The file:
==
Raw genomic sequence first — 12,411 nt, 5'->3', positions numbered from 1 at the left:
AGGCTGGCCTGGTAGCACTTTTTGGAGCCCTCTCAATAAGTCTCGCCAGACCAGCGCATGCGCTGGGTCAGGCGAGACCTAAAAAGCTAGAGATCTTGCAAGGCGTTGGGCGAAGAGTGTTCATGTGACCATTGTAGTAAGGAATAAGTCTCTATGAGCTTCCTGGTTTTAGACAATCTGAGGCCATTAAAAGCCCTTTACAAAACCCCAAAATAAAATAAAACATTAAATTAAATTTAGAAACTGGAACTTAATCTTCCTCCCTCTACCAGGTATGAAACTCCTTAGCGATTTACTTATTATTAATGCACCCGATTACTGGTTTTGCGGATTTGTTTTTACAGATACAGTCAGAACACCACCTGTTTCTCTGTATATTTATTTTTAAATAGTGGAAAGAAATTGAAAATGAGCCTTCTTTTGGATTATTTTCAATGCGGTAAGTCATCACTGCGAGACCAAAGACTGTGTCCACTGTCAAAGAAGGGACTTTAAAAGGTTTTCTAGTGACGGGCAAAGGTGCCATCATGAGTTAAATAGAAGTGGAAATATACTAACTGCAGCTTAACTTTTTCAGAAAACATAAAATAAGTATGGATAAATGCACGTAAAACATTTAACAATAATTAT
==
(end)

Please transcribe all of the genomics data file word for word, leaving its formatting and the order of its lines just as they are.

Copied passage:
Raw genomic sequence first — 12,411 nt, 5'->3', positions numbered from 1 at the left:
AGGCTGGCCTGGTAGCACTTTTTGGAGCCCTCTCAATAAGTCTCGCCAGACCAGCGCATGCGCTGGGTCAGGCGAGACCTAAAAAGCTAGAGATCTTGCAAGGCGTTGGGCGAAGAGTGTTCATGTGACCATTGTAGTAAGGAATAAGTCTCTATGAGCTTCCTGGTTTTAGACAATCTGAGGCCATTAAAAGCCCTTTACAAAACCCCAAAATAAAATAAAACATTAAATTAAATTTAGAAACTGGAACTTAATCTTCCTCCCTCTACCAGGTATGAAACTCCTTAGCGATTTACTTATTATTAATGCACCCGATTACTGGTTTTGCGGATTTGTTTTTACAGATACAGTCAGAACACCACCTGTTTCTCTGTATATTTATTTTTAAATAGTGGAAAGAAATTGAAAATGAGCCTTCTTTTGGATTATTTTCAATGCGGTAAGTCATCACTGCGAGACCAAAGACTGTGTCCACTGTCAAAGAAGGGACTTTAAAAGGTTTTCTAGTGACGGGCAAAGGTGCCATCATGAGTTAAATAGAAGTGGAAATATACTAACTGCAGCTTAACTTTTTCAGAAAACATAAAATAAGTATGGATAAATGCACGTAAAACATTTAACAATAATTAT